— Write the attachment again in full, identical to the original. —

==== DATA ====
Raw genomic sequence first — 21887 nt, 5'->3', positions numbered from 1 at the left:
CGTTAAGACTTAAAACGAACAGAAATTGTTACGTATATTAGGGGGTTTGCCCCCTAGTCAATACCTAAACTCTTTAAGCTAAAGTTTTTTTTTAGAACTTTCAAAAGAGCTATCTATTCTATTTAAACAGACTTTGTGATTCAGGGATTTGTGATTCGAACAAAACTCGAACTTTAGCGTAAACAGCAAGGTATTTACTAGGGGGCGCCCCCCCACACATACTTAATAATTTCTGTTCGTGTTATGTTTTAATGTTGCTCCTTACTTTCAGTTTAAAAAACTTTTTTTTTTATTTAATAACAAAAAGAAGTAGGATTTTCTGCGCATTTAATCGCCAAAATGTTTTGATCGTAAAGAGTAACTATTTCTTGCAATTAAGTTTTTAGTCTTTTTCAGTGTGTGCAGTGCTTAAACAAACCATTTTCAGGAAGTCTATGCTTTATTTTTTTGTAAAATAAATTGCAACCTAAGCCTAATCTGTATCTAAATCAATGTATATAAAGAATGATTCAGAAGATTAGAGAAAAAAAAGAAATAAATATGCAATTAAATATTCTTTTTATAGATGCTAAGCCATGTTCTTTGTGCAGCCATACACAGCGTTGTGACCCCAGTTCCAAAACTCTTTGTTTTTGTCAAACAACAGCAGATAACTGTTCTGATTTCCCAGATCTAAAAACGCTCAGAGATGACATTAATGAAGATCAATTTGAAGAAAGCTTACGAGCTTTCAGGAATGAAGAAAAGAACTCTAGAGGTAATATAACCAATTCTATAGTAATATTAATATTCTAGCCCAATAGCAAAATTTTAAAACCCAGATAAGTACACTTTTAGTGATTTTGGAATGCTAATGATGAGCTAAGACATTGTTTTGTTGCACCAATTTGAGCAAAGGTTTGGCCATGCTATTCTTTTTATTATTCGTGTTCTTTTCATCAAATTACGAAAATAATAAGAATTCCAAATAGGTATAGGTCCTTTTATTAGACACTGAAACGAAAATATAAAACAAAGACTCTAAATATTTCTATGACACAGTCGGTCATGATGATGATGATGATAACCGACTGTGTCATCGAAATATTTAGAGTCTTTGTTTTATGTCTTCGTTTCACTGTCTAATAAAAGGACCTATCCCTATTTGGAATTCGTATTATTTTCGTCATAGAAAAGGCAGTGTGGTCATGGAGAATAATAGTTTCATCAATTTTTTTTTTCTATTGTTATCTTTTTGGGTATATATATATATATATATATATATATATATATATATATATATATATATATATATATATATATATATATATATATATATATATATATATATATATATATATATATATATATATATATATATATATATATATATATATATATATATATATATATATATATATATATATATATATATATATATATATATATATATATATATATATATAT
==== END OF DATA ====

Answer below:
Raw genomic sequence first — 21887 nt, 5'->3', positions numbered from 1 at the left:
CGTTAAGACTTAAAACGAACAGAAATTGTTACGTATATTAGGGGGTTTGCCCCCTAGTCAATACCTAAACTCTTTAAGCTAAAGTTTTTTTTTAGAACTTTCAAAAGAGCTATCTATTCTATTTAAACAGACTTTGTGATTCAGGGATTTGTGATTCGAACAAAACTCGAACTTTAGCGTAAACAGCAAGGTATTTACTAGGGGGCGCCCCCCCACACATACTTAATAATTTCTGTTCGTGTTATGTTTTAATGTTGCTCCTTACTTTCAGTTTAAAAAACTTTTTTTTTTATTTAATAACAAAAAGAAGTAGGATTTTCTGCGCATTTAATCGCCAAAATGTTTTGATCGTAAAGAGTAACTATTTCTTGCAATTAAGTTTTTAGTCTTTTTCAGTGTGTGCAGTGCTTAAACAAACCATTTTCAGGAAGTCTATGCTTTATTTTTTTGTAAAATAAATTGCAACCTAAGCCTAATCTGTATCTAAATCAATGTATATAAAGAATGATTCAGAAGATTAGAGAAAAAAAAGAAATAAATATGCAATTAAATATTCTTTTTATAGATGCTAAGCCATGTTCTTTGTGCAGCCATACACAGCGTTGTGACCCCAGTTCCAAAACTCTTTGTTTTTGTCAAACAACAGCAGATAACTGTTCTGATTTCCCAGATCTAAAAACGCTCAGAGATGACATTAATGAAGATCAATTTGAAGAAAGCTTACGAGCTTTCAGGAATGAAGAAAAGAACTCTAGAGGTAATATAACCAATTCTATAGTAATATTAATATTCTAGCCCAATAGCAAAATTTTAAAACCCAGATAAGTACACTTTTAGTGATTTTGGAATGCTAATGATGAGCTAAGACATTGTTTTGTTGCACCAATTTGAGCAAAGGTTTGGCCATGCTATTCTTTTTATTATTCGTGTTCTTTTCATCAAATTACGAAAATAATAAGAATTCCAAATAGGTATAGGTCCTTTTATTAGACACTGAAACGAAAATATAAAACAAAGACTCTAAATATTTCTATGACACAGTCGGTCATGATGATGATGATGATAACCGACTGTGTCATCGAAATATTTAGAGTCTTTGTTTTATGTCTTCGTTTCACTGTCTAATAAAAGGACCTATCCCTATTTGGAATTCGTATTATTTTCGTCATAGAAAAGGCAGTGTGGTCATGGAGAATAATAGTTTCATCAATTTTTTTTTTCTATTGTTATCTTTTTGGGTATATATATATATATATATATATATATATATATATATATATATATATATATATATATATATATATATATATATATATATATATATATATATATATATATATATATATATATATATATATATATATATATATATATATATATATATATATATATATATATATATATATATATATATATATATATATATATATATATATATATATATAT